With Bill Dead, Are More Traffic Cameras Coming?

A Gatso USA systems engineer makes adjustments to the red light camera aimed at the northbound lanes at the intersection of Edgewood Rd. NE and 42nd St. NE on Thursday, April 8, 2010, in northeast Cedar Rapids. (Jim Slosiarek/The Gazette)

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By Ryan Jones

DES MOINES, Iowa (AP) — They're not popular with the public, but since the first traffic camera was installed in Iowa nearly a decade ago, dozens have sprouted up throughout the state and that trend is likely to continue after state lawmakers opted not to impose limits on local governments.

A measure that would have required cities and counties to get a permit from the state Department of Transportation before installing new traffic cameras has apparently died for this legislative session. The proposal also would have forced local governments to justify existing cameras by submitting traffic data to the department.

Gov. Terry Branstad has long been skeptical about the cameras, and a Department of Transportation official expressed puzzlement that the legislative proposal failed.

Steve Gent, the Transportation Department's director of traffic and safety, said it made sense for the state to watch over use of the cameras, in part because unlike local governments, the state doesn't receive revenue from the devices so can't be accused of letting budget issues influence its decisions.

"We're surprised and baffled and disappointed," Gent said. "It made sense the public would accept the fact that the DOT should put oversight onto this ... we don't get any of the money."

Without state restrictions, Gent said he expects more cities will install cameras, noting that Dubuque, Iowa City and Polk County are considering camera programs.

Davenport in 2004 became the first city in Iowa to install traffic cameras. Since then, at least 66 cameras have been placed throughout the state, including in Council Bluffs, Cedar Rapids, Clive, Des Moines, Fort Dodge, Muscatine, Sioux City and Windsor Heights.

Local governments argue the cameras are a proven tool for reducing accidents, and Des Moines points to statistics showing a drop in crashes at intersections with the cameras.

Still, the public is far from sold on the technology. A poll by The Des Moines Register released in February showed that 50 percent of Iowans want to outlaw the cameras while 43 percent opposed such a move.

In Iowa City, a group called Stop Big Brother, has collected 1,200 signatures in an effort to stop the city's plans for new traffic cameras.

"We do believe the city wants more money," said Aleksey Gurtovoy an organizer of the group. "They act like it's an epidemic, like people are suddenly running red lights and causing accident."

Fines for those caught by the cameras vary widely.

In Des Moines, tickets for running a red light or speeding start at $65, with speeding infractions increasing for those who far exceed the posted limit.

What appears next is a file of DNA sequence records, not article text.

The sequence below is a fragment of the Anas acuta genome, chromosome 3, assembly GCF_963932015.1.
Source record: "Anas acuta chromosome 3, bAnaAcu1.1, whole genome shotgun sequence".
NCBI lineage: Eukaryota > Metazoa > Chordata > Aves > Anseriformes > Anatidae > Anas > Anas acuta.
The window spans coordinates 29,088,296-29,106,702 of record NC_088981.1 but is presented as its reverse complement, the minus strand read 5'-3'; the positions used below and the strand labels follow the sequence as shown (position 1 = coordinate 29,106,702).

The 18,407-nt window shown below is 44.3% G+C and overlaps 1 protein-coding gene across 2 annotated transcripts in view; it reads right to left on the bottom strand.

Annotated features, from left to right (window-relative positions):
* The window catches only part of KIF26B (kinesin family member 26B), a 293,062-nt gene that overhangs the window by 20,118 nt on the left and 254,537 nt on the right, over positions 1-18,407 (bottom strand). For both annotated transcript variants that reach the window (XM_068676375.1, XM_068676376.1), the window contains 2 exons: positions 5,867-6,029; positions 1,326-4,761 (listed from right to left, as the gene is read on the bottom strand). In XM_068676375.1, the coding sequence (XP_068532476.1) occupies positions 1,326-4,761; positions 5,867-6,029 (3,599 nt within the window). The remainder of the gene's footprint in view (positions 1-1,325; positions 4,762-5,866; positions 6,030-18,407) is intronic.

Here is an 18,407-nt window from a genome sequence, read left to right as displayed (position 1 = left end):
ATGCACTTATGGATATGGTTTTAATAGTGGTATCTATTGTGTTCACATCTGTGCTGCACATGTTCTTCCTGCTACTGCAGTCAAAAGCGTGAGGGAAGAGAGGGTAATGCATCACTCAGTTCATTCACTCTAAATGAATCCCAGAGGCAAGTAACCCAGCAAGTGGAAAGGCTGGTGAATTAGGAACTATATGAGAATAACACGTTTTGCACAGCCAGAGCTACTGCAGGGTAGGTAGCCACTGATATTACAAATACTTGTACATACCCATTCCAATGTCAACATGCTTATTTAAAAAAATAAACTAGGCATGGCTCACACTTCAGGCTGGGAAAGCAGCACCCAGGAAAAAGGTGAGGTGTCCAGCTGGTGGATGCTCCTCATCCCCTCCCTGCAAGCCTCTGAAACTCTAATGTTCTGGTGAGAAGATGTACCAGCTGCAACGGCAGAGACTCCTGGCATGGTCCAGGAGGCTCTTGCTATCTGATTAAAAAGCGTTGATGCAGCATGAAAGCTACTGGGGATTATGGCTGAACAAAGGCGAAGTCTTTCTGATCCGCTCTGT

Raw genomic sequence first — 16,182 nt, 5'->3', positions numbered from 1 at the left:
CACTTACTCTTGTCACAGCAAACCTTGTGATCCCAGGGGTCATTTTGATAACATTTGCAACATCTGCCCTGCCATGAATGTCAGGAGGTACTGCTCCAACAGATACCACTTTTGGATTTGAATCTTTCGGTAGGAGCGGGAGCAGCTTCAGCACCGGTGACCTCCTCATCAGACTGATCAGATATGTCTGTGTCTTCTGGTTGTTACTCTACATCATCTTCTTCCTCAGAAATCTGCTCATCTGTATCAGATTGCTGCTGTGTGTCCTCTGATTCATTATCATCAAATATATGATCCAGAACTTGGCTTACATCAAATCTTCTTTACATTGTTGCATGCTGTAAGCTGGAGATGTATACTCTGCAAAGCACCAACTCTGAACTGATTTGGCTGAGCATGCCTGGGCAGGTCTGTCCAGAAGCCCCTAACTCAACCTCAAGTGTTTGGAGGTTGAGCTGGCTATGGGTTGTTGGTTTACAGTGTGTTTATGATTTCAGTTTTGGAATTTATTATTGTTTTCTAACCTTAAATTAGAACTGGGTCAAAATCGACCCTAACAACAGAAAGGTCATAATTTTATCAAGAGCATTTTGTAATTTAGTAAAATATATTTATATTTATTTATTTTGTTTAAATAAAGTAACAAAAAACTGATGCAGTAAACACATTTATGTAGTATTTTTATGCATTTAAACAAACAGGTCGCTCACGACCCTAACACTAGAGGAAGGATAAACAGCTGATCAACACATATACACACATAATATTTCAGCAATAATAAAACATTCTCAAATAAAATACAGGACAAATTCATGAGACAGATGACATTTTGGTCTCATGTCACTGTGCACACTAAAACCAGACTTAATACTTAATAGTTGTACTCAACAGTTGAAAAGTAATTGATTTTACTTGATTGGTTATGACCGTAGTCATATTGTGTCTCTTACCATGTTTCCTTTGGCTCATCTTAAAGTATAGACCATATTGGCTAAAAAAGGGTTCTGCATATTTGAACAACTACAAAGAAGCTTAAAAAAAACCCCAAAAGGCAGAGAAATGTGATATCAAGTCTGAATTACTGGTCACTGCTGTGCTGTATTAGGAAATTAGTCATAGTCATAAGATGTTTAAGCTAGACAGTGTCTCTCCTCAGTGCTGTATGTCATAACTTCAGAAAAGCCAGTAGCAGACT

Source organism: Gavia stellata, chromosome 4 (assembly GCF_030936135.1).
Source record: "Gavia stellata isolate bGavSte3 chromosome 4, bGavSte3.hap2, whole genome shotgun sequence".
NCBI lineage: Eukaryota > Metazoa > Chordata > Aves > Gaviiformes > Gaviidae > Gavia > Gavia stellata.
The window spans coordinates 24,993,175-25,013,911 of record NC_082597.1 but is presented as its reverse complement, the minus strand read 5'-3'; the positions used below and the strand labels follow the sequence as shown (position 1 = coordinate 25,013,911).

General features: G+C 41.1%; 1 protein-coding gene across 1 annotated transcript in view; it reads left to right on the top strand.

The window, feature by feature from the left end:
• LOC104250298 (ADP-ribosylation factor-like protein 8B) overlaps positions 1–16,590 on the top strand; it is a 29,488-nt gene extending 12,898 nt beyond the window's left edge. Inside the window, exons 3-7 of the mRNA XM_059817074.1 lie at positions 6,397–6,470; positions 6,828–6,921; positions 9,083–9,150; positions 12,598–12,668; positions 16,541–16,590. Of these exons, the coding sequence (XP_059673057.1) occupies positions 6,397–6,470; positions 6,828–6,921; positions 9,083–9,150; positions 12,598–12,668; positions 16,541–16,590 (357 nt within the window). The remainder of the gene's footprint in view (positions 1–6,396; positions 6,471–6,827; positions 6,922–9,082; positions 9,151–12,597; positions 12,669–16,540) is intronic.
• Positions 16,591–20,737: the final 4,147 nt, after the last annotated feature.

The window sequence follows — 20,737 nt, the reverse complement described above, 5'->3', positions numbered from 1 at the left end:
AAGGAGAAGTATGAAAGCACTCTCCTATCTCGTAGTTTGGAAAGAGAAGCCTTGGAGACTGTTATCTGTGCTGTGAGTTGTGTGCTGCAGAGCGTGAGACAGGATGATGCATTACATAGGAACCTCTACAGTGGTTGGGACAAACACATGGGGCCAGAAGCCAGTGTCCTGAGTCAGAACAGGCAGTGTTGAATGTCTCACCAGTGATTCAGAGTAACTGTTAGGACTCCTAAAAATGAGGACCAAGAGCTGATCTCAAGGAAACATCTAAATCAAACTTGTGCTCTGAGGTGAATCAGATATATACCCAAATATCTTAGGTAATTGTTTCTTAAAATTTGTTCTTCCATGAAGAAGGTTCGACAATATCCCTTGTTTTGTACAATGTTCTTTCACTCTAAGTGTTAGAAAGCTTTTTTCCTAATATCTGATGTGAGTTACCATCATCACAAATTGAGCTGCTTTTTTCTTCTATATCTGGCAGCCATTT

In Sioux City, speeding tickets start at $168 and climb as the excessive speed increases. Those running red lights face a $195 fine.

Revenue from the cameras also vary widely, with Des Moines and Davenport bringing in more than $1 million annually and Cedar Rapids pulling in more than $4 million.

The Polk County Board of Supervisors has approved a plan to buy two mobile speed cameras that would move to new spots every couple of weeks with public notice.

Board chairman Tom Hockensmith said the sheriff asked the board consider placing them in rural, unincorporated areas to curb a rising number of speed-related accidents involving teenagers.

"What frustrates me is folks argue this is all about fundraising for local government ... If it was a 'gotcha' type thing we would hide the cameras and not tell you where they're going to be on a weekly basis," he said.

Hockensmith said the fines will start at $65 for speeding 11 miles over the limit. Money raised from the cameras will go toward upgrading the county's radio communication system.

Lawmakers who opposed giving the state greater control over the cameras called for more discussions with local officials. Rep. Walt Rogers, who introduced the measure that failed this session, is tired of waiting.

Rogers originally wanted to ban all traffic cameras but said he worked with the chairman of the Senate transportation committee, Sen. Tod Bowman, D-Maquoketa, on the scaled-back bill that gave the Transportation Department power to regulate them.

Rogers, R-Cedar Falls, said he's not convinced cameras do anything to change drivers' habits.

"It doesn't go on your record so it doesn't improve safety," he said. "A habitual violator could get 50 of these tickets, never pay them and never get stopped and never get their license taken away."

Rogers said he will try again to at least regulate the cameras.

"My hope is that people continue to dislike them more and more and they rise up and say, let's get rid of them," he said.

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